NASHVILLE, the most enduring and beloved of Altman’s films, is a masterpiece that continues to resonate and endure. #59 on AFI’s 100 Years…100 Movies, the film is a portrait of the complicated lives of several Nashville residents, including a country superstar (Karen Black), a folk singer lothario (Keith Carradine), a reporter (Geraldine Chaplin), a lawyer and political organizer (Ned Beatty) and a gospel vocalist (Lily Tomlin). Shot in a style that collaborator Henry Gibson called “Altmanscope,” the camera constantly pans and zooms to capture the rhetoric, platitudes and folklore employed by American country music and campaign speeches. The film is epic in the way it incorporates 24 different characters and an hour's worth of musical performances, as the narrative unfolds over five days leading up to a political rally for Replacement Party candidate Hal Phillip Walker. – Gillian Horvat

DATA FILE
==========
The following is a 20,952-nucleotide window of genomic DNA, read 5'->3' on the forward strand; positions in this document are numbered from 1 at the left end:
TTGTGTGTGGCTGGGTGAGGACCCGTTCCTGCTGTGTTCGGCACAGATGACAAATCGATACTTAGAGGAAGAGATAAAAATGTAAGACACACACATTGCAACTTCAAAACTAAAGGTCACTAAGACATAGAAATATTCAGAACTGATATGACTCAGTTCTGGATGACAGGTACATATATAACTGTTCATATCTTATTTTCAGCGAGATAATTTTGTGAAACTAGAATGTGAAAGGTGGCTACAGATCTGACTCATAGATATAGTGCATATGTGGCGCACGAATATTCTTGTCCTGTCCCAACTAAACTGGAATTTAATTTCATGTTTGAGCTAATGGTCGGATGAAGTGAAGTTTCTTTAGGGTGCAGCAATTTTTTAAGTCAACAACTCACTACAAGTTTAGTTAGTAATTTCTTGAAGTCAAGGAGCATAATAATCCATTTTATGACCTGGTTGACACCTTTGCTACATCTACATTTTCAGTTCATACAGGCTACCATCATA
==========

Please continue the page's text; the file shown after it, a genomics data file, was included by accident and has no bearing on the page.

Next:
Celebrated American filmmaker Robert Altman (1925-2006) began his career in television in the early 1950s before achieving success in film with 1970's M*A*S*H. He landed another major triumph with 1975's panoramic American satire NASHVILLE and continued directing until 2006, when his last film, A PRAIRIE HOME COMPANION, was released just months before his death at the age of 81.